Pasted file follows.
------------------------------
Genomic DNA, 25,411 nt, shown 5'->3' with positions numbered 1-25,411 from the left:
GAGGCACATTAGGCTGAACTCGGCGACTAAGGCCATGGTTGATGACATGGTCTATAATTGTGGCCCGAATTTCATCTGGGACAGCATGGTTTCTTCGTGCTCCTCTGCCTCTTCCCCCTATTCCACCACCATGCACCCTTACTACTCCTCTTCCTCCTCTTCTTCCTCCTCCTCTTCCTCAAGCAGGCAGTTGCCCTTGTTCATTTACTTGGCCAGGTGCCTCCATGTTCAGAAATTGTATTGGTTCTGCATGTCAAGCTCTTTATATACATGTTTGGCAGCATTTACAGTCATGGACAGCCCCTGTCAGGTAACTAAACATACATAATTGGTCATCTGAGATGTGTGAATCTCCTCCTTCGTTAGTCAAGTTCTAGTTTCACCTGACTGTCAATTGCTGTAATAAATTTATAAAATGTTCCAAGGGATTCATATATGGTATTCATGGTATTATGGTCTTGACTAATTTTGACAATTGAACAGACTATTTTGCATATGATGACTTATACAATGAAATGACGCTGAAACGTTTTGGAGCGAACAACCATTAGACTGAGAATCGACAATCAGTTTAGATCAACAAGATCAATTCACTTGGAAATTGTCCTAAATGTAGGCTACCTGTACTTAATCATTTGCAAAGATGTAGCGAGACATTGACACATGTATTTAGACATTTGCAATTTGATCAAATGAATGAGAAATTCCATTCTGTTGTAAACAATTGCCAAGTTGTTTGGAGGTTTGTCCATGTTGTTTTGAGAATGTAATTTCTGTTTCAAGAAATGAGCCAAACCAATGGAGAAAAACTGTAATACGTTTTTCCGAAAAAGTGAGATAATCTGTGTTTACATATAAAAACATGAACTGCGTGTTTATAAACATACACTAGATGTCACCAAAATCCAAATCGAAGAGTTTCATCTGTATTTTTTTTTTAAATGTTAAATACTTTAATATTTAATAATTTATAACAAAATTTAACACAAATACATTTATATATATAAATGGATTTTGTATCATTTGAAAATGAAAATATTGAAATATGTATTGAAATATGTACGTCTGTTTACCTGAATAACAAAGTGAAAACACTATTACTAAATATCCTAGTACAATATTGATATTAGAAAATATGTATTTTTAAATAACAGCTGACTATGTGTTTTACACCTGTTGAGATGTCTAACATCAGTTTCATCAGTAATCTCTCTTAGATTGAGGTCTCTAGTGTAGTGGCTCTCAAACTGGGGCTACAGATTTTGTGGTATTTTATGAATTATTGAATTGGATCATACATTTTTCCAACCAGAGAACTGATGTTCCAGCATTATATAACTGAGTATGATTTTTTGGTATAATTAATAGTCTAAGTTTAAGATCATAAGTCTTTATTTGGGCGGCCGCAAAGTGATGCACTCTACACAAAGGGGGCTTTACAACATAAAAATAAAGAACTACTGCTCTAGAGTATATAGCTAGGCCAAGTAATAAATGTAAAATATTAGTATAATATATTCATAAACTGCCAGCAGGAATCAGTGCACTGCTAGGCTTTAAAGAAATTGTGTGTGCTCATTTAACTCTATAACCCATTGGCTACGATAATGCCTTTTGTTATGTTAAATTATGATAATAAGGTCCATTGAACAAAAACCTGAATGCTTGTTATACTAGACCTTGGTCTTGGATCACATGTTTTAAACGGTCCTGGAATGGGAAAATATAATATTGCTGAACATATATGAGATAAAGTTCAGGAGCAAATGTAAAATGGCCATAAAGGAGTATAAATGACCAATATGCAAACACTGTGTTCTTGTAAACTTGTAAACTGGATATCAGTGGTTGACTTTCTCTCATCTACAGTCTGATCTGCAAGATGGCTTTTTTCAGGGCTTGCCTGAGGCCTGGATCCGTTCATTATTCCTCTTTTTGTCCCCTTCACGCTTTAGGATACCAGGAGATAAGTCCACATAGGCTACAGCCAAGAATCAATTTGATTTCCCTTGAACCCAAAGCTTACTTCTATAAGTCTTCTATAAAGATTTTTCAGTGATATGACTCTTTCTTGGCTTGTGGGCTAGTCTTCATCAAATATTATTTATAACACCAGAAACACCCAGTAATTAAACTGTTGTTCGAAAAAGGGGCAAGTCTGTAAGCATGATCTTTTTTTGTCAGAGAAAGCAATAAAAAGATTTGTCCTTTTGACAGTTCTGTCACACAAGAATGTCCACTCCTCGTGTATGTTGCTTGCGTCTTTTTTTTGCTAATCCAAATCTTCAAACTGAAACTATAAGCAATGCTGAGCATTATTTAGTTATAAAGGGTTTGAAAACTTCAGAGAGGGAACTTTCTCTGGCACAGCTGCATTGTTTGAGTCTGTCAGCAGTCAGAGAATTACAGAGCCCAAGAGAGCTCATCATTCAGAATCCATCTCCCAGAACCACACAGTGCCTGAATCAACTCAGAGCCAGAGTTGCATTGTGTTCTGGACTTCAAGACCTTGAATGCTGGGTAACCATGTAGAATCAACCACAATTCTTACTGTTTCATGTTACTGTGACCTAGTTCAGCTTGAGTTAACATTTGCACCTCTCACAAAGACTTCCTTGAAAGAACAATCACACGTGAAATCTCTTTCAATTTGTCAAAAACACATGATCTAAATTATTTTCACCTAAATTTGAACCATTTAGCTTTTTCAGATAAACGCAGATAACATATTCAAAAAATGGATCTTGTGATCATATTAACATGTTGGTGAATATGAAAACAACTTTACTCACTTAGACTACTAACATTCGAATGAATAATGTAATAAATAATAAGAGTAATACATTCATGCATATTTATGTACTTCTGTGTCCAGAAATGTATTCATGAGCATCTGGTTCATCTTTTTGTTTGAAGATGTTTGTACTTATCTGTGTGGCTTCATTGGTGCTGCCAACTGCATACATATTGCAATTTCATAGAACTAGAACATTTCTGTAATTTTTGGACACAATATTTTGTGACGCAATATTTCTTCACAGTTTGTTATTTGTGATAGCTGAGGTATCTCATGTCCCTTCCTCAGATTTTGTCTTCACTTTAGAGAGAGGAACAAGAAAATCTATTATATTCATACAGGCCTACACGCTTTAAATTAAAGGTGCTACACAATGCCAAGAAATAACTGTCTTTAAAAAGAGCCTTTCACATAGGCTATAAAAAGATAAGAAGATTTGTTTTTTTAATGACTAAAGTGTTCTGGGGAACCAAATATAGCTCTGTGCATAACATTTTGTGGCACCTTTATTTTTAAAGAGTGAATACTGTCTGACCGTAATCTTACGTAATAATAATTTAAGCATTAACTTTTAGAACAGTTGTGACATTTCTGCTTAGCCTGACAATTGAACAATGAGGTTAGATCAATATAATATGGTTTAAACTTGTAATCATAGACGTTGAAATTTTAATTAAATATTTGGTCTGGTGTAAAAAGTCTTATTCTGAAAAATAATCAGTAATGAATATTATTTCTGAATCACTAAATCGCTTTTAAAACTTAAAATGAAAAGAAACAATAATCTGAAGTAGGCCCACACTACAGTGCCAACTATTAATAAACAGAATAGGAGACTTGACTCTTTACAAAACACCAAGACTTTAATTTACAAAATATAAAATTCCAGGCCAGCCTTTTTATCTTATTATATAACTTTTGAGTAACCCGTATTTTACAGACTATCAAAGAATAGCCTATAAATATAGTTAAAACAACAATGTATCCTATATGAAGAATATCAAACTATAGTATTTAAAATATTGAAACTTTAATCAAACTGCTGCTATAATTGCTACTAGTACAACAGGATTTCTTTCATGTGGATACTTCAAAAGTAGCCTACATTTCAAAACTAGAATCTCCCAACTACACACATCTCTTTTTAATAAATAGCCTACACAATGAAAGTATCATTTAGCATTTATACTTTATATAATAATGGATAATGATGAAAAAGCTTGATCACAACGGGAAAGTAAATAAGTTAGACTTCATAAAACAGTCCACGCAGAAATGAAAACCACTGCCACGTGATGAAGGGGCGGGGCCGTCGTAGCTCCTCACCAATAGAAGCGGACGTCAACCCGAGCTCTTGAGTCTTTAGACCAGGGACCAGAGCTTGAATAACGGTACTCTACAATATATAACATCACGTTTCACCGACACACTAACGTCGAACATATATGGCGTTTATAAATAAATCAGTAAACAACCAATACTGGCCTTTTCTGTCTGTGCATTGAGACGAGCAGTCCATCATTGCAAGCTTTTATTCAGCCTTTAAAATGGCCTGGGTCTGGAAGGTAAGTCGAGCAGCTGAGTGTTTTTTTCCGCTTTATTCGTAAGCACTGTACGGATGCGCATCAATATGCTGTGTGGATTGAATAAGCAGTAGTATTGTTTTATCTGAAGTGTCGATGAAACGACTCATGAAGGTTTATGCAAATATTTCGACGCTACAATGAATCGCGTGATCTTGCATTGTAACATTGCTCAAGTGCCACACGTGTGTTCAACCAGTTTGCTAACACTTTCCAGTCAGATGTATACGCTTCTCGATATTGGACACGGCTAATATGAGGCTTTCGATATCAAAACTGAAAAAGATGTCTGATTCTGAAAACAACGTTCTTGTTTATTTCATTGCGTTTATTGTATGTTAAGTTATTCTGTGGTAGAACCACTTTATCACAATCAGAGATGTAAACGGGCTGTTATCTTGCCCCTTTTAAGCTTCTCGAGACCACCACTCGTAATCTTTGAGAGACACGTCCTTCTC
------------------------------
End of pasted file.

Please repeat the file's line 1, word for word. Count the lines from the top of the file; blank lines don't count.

Genomic DNA, 25,411 nt, shown 5'->3' with positions numbered 1-25,411 from the left: